"My name is Jacob Campbell," he said, steadying himself enough to bow. "I come with a gift — and an uncommon question."
Ma Kicks still hadn't moved, but at the sound of his voice, something within her did. Startled, he staggered backward, fixing his attention on her belly.
She must have been near her ninth month of pregnancy when she'd died. Since then, her womb had given way, and from its dark cavity two tiny, skeletal feet emerged, dangling over the edge, kicking into the open air.
"What's that?" she whispered, bowing her head. "Oh. All right. If we got to, we got to." Looking up, she seemed to notice Jacob for the first time. "Strange. Strange agent you are. What's your name, now?"
"Jacob," he said, uneasy at repeating such simple information.
"Jacob Campbell. May I be so bold as to —" "Why'd you come?" Her hands drifted with maddening languidness toward her baby's feet.
"As I said, I came to ask —"
"I don't mean what for," she said, her voice as slow as molasses. One decimated hand found the child's toes and slowly wiggled over them. "Coochee-coo," she murmured, then looked up again. "I mean why you. Everybody sends somebody. Nobody comes up here himself. That's the whole point."
"The point of what?" said Jacob. Had Ma Kicks been away from the company of corpses so long that she'd gone mad? Or had she always been this way?
"The point of leaving." She was playing pat-a-cake now, at the tempo of a dirge. "They send servants, the servants don't want to small talk. And it's quiet that gets us through the years."
Jacob steeled himself and stepped into the doorway. "What I have to ask is too — too personal to entrust to a proxy. Both for me and for you. I'm not here to speak to Ma Kicks."
For the first time, she seemed to give him her full attention, her hands plopping into her lap. Even the baby's restless feet were still.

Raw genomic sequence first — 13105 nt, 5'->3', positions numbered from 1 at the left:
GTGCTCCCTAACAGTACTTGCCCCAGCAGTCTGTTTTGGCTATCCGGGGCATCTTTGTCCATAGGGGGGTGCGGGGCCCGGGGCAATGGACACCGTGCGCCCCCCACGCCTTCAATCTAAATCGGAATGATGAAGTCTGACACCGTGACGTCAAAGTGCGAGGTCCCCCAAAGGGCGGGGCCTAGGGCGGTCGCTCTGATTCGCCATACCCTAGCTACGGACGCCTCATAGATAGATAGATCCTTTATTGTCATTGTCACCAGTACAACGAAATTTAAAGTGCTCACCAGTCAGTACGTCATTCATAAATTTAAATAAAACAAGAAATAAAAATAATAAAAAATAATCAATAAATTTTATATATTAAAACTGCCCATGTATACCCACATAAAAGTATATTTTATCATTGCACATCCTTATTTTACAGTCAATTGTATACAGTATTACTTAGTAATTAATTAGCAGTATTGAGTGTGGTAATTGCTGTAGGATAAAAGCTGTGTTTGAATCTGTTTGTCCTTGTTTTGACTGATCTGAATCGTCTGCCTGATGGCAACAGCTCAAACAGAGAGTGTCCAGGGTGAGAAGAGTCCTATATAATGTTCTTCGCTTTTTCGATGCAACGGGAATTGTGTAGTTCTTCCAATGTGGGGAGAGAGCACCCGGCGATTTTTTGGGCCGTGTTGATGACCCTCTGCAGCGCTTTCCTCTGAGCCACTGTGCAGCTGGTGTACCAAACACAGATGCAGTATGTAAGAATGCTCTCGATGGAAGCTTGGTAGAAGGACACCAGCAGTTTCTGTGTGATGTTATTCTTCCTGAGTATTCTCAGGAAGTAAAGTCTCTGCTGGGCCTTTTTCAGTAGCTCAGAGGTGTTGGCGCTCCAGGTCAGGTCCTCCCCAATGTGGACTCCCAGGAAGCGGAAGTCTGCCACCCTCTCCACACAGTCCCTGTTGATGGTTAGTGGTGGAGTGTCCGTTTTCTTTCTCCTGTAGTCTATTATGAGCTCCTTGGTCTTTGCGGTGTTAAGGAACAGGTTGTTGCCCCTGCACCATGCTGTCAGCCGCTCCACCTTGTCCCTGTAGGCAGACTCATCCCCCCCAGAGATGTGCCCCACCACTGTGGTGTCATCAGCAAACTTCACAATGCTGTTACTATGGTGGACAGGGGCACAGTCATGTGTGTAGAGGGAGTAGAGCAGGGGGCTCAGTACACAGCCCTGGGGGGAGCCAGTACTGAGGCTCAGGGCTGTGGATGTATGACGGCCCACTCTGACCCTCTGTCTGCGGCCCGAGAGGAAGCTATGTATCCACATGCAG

"I'm here," he went on, "to ask a question of Clarissa."
Her body stiffened. Jacob grabbed the flaking corner of her doorway, suddenly fearful that he'd gone about this all wrong.
"That — that's what they called you, isn't it? In the days when you worked beneath Dead City's streets?"
Her head was shaking, as if palsied. She seemed unable to speak. He could think of nothing to do but press on.
"When you worked in the Tunnels, with that traveler known to every citizen as —"
Then the chamber exploded in a din so abrasive that both of them ducked.
"Remington!" she roared over what sounded like a jackhammer atop the hollow drum of the room. "I told you not to play up there!" Hustling Jacob out of the way, she stomped onto the path that curved up and around the water tower. Stunned by her sudden animation, he followed behind, striding uneasily onto the percussive roof.
There, leaping to and fro with that utter lack of coordination that is the hallmark of a recent immigrant to the Land of the Dead, a teenaged boy as pale as milk was at play. In his hand he held a gutless tennis racket, which he swung with savage ineptitude at the trio of blackbirds flapping and diving at his head, trying for his eyes. The boy's freckled face was seized in an expression of amiable surprise, and his body, clad only in blue jeans, was so perfectly unblemished that Jacob couldn't imagine how he'd died.